On Writing has also pulled me out of a reading slump more than anything else I’ve tried this month–although I have been enjoying Glory O’Brien’s History of the Future when I can focus–and it feels good to do something other than stare with glazed eyes at my TV, as much as I’ve loved binge watching my way through Glee the past few weeks. But I can’t do that forever. It won’t keep me happy. That’s why I’m glad that I’m pulling myself back into this wave of reading and writing. I’ve got three pieces started for my next zine and a story idea brewing in the back of my mind for my next bigger project. Besides that, I’ve been trying to keep up with working on prose poetry because I took off far too much time from that after finishing my chapbook.

A lot of my time is going to reprioritizing the projects I have going on and asking myself big questions about what I want to continue doing and what I want to move on from because why should I keep doing something that doesn’t make me happy or fulfilled anymore? That’s why I posted my last post, too. If I let myself be restricted to curated blog posts that fit the general blogging “rules,” then there’s zero fun in it and I stop posting, which would be fine if I didn’t end up missing it so damn much.

I’m sure I’ve mentioned it before, but I love and miss LiveJournal and the approach to blogging that space invited when I was in high school. God, I hate the way blogging has been bastardized from a personal platform to a business. It’s no fun. Sometimes I want to rant because that’s how I’m feeling and I don’t always want to have to have just the right picture to go with whatever I’m talking about because life doesn’t work like that in my experience.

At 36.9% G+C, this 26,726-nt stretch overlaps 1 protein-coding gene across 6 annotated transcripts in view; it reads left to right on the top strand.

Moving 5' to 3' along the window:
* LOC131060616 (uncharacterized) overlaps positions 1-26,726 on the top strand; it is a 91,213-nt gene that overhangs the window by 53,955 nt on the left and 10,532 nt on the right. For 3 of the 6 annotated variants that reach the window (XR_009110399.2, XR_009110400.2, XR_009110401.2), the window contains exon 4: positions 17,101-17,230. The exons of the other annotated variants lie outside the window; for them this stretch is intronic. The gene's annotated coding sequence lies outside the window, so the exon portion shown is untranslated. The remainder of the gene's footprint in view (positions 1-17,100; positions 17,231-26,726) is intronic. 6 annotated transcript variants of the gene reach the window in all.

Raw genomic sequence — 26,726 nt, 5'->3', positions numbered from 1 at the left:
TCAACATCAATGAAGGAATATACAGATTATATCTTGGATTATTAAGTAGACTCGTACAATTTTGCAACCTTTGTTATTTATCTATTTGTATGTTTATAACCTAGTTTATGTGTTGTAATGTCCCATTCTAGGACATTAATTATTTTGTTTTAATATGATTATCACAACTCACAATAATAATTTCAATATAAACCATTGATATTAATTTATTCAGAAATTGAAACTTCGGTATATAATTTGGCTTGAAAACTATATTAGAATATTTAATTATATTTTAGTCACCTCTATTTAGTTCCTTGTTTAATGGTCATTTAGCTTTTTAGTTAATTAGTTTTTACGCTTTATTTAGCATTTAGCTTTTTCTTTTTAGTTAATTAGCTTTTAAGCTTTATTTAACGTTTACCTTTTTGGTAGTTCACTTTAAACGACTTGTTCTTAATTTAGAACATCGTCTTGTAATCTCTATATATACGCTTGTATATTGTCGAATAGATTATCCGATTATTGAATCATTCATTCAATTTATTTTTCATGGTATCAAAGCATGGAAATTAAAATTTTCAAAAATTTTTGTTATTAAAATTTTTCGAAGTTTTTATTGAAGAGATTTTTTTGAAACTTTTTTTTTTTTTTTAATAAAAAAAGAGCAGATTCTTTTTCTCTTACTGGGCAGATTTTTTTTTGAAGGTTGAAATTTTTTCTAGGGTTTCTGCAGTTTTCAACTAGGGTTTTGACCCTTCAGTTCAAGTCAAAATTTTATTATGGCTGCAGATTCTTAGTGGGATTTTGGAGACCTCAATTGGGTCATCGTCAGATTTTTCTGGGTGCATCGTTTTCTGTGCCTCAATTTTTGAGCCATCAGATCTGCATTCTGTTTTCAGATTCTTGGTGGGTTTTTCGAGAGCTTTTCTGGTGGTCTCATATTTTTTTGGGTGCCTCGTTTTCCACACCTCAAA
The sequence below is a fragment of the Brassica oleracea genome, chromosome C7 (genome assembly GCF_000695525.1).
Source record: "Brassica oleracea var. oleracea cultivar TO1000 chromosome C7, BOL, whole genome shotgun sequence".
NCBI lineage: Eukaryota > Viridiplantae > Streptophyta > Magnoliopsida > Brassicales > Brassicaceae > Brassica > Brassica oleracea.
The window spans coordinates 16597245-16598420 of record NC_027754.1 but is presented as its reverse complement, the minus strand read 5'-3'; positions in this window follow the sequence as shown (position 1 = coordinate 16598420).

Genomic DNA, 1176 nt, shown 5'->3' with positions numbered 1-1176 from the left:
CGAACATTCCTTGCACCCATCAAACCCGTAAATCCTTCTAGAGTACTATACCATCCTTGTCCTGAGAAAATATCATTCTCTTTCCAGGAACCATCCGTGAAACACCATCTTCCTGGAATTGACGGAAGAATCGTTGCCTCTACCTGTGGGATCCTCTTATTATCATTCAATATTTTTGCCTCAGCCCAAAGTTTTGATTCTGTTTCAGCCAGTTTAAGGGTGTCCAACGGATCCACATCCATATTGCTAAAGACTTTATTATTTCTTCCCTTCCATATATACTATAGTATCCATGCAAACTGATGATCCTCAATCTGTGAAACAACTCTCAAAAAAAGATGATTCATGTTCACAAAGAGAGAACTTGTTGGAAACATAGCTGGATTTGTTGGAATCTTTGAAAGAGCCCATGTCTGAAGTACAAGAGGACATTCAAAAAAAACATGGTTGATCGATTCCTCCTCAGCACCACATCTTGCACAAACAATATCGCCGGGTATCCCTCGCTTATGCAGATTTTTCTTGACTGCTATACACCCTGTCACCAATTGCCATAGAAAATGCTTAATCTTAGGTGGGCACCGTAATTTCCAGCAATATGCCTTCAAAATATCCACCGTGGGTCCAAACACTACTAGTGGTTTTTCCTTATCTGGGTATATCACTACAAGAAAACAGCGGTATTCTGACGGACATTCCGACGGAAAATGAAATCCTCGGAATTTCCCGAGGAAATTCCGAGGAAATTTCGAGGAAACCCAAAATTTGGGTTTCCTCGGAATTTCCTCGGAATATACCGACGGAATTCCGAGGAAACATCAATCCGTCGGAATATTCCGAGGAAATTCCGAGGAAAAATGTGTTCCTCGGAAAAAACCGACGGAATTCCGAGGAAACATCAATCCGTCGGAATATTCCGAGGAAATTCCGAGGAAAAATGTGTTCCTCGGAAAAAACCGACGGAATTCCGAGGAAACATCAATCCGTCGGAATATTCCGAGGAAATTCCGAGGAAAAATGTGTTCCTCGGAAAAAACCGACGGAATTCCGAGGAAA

I just want to do what makes me feel good and stop worrying so much about how other people react to it. I’m so glad that I wasn’t alone in my post from Wednesday, but I also don’t want to be expecting that every time. If what makes me feel good is listening to the same music as I did ten years ago and writing whatever the hell I want, then so be it. So the first steps: No more posting at the “right” time of day. No more creating things that don’t feel honest or worthwhile. Just experimenting and doing things my way until I can say it feels all right.

June 30, 2016
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Taking a Leap

Posted in Personal, Writer Life by

Chapbook in the springI’ve been feeling down lately, knowing I should work on a writing project (any writing project), but struggling to find the energy. I haven’t even been able to read much in the past week. All I’ve really been doing since Dan left for Boston is watching The Simpsons, which is fun, but if I go too long then I start to feel like dirt for not “accomplishing” anything.

I’m still not feeling up to my best, but I did manage to achieve one thing this week: I sent out a couple copies of my chapbook for review and distribution consideration. I’m hopeful, though not expectant, if that makes any sense. I was in desperate need of a way to feel productive this week, and this turned out to be the easiest way to do it, and it really is productive. I often don’t do enough, or much at all, to actually get my work out there aside from making it available on Etsy and my distro website, and maybe posting about it once or twice online. It’s no wonder I’ve only sold five copies of my chapbook since October, right? But for some reason it never occurred to me to do this, to actually send it out and say, “Hey, please read this.” I was always stuck on posting on tumblr and Facebook and twitter and Instagram and waiting, but I need to assume that the majority of accounts following me in all those places are fake or inactive or spam–because, to be honest, they probably are–and that’s why it makes more sense to ask someone else if they would read and share my work. (Basically, I need to remember a lot of what I learned from Amanda Palmer’s The Art of Asking, which I feel like I just read but am already dying to reread; it was a very good bubble bath book.)